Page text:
In this public lecture, Gabrielle Carey and Julia Brown hope to achieve at least two things. First, to humanise and reduce fear around the condition of schizophrenia (a heavily neglected social issue in Australia). Second, to show how two disciplines (literature and anthropology) can complement each other in the name of better communicating lived experiences of difficult subject matter.
Author: Julia Brown
Ep. #38 When good intention isn’t enough: Jacqui Hoepner on morally repulsive public health research & academic freedom
“I went into this thinking that objectivity and neutrality were the Name of the Game. That you couldn’t do good research if you were in any way biased or if you had your own opinions or experiences or values that might influence the research.” In episode number 4 of our STS Series, Dr Jacqui Hoepner, … Continue reading Ep. #38 When good intention isn’t enough: Jacqui Hoepner on morally repulsive public health research & academic freedom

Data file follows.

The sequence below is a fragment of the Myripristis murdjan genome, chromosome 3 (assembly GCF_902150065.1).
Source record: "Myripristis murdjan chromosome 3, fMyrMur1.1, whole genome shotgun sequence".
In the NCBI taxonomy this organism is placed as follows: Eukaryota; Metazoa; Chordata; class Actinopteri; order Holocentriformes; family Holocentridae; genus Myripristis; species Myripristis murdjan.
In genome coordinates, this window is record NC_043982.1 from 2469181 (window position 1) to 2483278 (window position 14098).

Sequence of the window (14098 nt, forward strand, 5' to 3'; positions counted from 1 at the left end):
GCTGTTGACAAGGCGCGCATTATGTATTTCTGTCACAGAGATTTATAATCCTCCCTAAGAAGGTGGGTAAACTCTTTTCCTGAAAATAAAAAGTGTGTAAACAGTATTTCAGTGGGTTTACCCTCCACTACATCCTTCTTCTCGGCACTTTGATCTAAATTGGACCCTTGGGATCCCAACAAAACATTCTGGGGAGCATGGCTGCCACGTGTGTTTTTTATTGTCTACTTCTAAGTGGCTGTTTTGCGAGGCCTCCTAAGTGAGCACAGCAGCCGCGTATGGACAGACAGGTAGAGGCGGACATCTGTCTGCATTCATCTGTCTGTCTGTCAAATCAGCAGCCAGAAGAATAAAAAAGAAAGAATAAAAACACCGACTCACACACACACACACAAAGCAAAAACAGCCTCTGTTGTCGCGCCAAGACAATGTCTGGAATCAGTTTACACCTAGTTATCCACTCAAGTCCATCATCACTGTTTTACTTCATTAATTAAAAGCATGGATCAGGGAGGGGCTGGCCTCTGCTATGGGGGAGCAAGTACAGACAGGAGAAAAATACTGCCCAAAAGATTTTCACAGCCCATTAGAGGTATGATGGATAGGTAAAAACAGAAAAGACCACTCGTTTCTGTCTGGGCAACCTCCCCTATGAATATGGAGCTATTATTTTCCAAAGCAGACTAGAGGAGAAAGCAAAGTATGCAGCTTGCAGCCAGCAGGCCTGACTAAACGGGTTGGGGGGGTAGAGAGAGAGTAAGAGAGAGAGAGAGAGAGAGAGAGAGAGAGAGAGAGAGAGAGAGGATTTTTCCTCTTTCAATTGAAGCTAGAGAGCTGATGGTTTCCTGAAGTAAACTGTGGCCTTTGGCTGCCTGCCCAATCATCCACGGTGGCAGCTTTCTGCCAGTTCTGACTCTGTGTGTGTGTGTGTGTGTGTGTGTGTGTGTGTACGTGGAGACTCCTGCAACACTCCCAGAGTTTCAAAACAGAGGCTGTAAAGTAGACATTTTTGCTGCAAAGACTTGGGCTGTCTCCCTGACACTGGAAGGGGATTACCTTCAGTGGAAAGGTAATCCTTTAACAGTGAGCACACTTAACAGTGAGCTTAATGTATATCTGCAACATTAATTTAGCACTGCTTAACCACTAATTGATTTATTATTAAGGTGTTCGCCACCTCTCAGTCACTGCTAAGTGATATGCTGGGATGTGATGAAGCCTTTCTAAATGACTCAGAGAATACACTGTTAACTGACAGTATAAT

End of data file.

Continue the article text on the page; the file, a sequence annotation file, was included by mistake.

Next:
Ep. #34 Knowledge Making: Emma Kowal talks Indigenous health care, difference & genomics
“A lot of what individual white anti-racists, as I called them, but also the broader policy frameworks are struggling with is the question of how do we enact Indigenous equality; how do we make the lines on the graphs that we draw of Indigenous versus non-Indigenous; how do we make those lines converge and ‘close the gap’, while maintaining Indigenous difference?”
5 Tips to Smash out Your PhD in Anthropology
I suspect thesis writing progression is a bit like sustainable weight loss. Calorie or step counting isn’t nearly as effective as getting in touch with how you feel in your body when you eat or exercise. But the latter takes more patience and attention to what is happening.